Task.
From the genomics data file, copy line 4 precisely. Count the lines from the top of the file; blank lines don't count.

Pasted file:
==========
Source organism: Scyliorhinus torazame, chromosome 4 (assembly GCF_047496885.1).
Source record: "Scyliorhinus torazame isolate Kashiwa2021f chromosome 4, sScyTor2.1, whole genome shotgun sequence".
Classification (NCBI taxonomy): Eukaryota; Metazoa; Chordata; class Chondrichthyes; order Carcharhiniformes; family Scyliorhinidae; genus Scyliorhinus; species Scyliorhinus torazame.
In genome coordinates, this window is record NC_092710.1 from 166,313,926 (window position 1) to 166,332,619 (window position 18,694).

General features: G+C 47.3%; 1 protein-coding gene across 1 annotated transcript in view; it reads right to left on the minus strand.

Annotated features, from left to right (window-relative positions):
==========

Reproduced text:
In genome coordinates, this window is record NC_092710.1 from 166,313,926 (window position 1) to 166,332,619 (window position 18,694).